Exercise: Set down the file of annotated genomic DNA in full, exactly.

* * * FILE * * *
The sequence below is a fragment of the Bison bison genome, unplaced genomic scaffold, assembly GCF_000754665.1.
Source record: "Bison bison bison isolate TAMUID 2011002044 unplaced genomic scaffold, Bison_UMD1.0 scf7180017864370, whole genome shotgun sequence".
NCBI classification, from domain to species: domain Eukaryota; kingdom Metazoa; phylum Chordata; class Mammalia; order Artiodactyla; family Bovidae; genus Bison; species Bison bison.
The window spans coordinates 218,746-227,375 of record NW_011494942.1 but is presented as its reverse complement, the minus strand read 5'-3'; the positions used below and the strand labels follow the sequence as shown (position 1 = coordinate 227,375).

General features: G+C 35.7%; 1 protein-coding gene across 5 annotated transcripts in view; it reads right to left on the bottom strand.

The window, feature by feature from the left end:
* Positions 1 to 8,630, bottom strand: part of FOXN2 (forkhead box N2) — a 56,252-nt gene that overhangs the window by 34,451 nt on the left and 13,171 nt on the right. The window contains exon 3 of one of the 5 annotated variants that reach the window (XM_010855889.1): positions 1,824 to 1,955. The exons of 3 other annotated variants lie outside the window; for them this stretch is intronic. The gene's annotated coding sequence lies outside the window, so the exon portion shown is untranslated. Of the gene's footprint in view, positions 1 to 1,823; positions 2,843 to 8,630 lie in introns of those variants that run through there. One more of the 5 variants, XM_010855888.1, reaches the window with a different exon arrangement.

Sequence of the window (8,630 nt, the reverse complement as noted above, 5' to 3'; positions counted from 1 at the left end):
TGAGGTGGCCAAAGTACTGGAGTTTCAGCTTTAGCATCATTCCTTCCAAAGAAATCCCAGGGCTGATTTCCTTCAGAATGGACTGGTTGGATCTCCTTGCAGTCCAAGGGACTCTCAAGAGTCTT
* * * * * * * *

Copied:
The sequence below is a fragment of the Bison bison genome, unplaced genomic scaffold, assembly GCF_000754665.1.
Source record: "Bison bison bison isolate TAMUID 2011002044 unplaced genomic scaffold, Bison_UMD1.0 scf7180017864370, whole genome shotgun sequence".
NCBI classification, from domain to species: domain Eukaryota; kingdom Metazoa; phylum Chordata; class Mammalia; order Artiodactyla; family Bovidae; genus Bison; species Bison bison.
The window spans coordinates 218,746-227,375 of record NW_011494942.1 but is presented as its reverse complement, the minus strand read 5'-3'; the positions used below and the strand labels follow the sequence as shown (position 1 = coordinate 227,375).

General features: G+C 35.7%; 1 protein-coding gene across 5 annotated transcripts in view; it reads right to left on the bottom strand.

The window, feature by feature from the left end:
* Positions 1 to 8,630, bottom strand: part of FOXN2 (forkhead box N2) — a 56,252-nt gene that overhangs the window by 34,451 nt on the left and 13,171 nt on the right. The window contains exon 3 of one of the 5 annotated variants that reach the window (XM_010855889.1): positions 1,824 to 1,955. The exons of 3 other annotated variants lie outside the window; for them this stretch is intronic. The gene's annotated coding sequence lies outside the window, so the exon portion shown is untranslated. Of the gene's footprint in view, positions 1 to 1,823; positions 2,843 to 8,630 lie in introns of those variants that run through there. One more of the 5 variants, XM_010855888.1, reaches the window with a different exon arrangement.

Sequence of the window (8,630 nt, the reverse complement as noted above, 5' to 3'; positions counted from 1 at the left end):
TGAGGTGGCCAAAGTACTGGAGTTTCAGCTTTAGCATCATTCCTTCCAAAGAAATCCCAGGGCTGATTTCCTTCAGAATGGACTGGTTGGATCTCCTTGCAGTCCAAGGGACTCTCAAGAGTCTT